Electronic Health Records

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Study Raises Doubts about Clinical Documentation Accuracy

Discrepancies between clinical documentation and patient-report data raise doubts about EHR data quality.

Data omissions threaten clinical documentation quality

Source: Thinkstock

By Kate Monica

- Researchers at the University of Michigan sought to investigate whether patient-reported eye symptoms were recorded as part of clinical documentation in EHR systems.

As part of a study published in JAMA Ophthalmology, Valikodath et al. compared the response of 162 participating patients to an eye symptom questionnaire (ESQ) to clinical documentation in the EHR system at the Kellogg Eye Center and observed significant inconsistencies with the disparities including symptoms of blurry vision, glare, pain, and redness.

These results demonstrate symptom reporting varies depending on the method used to record information, with patients reporting more symptoms on self-generated reports.

“We demonstrated that there is substantial discrepancy in the symptoms reported by patients on an ESQ and those documented in the EMR,” write the authors.

“Discordance in symptom reporting could be because of differences in terminology of symptoms between the patient and clinician or errors of omission, such as forgetting or choosing not to report or record a symptom,” they added. “Perhaps a more bothersome symptom is the focus of the clinical encounter, and other less onerous symptoms (eg, glare) are not discussed (or documented). However, even for the exclusive sensitivity analysis, we show that the ESQ and the EMR are inconsistently documented.”

The study ultimately found disparate reporting between ESQ and EHR reporting in 52.5 percent of participants for pain and 61.1 percent of patients for redness. Of the patients reporting symptoms inconsistently, 74.4 percent were recording their symptoms in a more detailed and acute manner on their ESQ reports as opposed to more their EHR records.

Researchers attributed potential causes of discordance between ESQ and EHR reporting to several causes.

First, researchers reasoned part of the inconsistency could be due to differences in the terminology used to describe symptoms between the patient and clinician.

Second, forgetting or choosing not to explicitly report a certain symptom to a provider could cause issues of omission.

As a result of the continued rise in EHR use, Valikodath et al. sought to verify whether EMR documentation measurably improves patient care and patient reporting. “The original intent of the EMR was not for complete documentation of the clinical encounter but for physicians note taking of their patient interactions. The EMR was implemented to integrate many sources of medical information,” they state.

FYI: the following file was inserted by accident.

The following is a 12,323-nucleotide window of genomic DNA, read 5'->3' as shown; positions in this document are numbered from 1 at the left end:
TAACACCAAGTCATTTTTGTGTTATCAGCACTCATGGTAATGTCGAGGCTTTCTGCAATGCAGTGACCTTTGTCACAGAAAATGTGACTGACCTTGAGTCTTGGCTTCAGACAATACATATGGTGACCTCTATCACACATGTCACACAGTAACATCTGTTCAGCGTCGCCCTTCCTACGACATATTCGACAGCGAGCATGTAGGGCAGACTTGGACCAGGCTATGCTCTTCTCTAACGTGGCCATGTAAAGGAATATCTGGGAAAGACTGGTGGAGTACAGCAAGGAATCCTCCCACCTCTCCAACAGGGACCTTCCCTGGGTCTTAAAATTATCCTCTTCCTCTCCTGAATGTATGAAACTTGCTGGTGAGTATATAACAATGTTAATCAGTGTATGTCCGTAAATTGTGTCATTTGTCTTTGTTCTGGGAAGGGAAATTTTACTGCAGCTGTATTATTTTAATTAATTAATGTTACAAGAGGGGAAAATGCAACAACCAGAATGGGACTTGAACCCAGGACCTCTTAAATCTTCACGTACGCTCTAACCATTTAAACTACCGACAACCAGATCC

As the authors note, clinicians have mixed views on the value of EHR reporting and its ability to capture necessary components of patient-to-provider interaction. The transition from paper-recorded medical records to EHR technology has revealed a few underlying issues including interruptions in clinical workflow, impersonal disruptions in the patient-provider relationship, time-consuming data entry, and lower productivity.

While EHR technology could potentially provide a host of advantages to both providers and patients, addressing pervasive issues is imperative to implementing the technology effectively. The Kellogg study sought to observe and tackle the issue of consistent reporting in order to make headway toward mitigating clinician’s concerns regarding widespread EHR use.

The study points to potential issues with the quality and accuracy of clinical documentation in EHR technology and highlights potential setbacks to using EHR data in research studies. Researchers suggest further investigation into the causes for these information inconsistencies in the future.

As a way to temporarily mitigate potential problems stemming from inconsistent or incomplete reporting, researchers suggest implementing self-reported questionnaires for symptoms in a hospital setting. Relying on both provider and patient reports will likely avoid clinical documentation omissions and offer a more comprehensive picture of a patient’s symptoms to improve diagnostics and accuracy of overall patient care.

This study is the latest in recent weeks raising doubts about the assumed benefits and advantages of EHR  use in improving patient care. Other studies have also reflected components of EHR technology that pose obstacles to patient engagement and cost-effectiveness.

While EHR technology has shown the potential to improve care coordination, transitions of care, and clinical decision support, EHR optimization still remains a top priority for the healthcare industry as a whole. 

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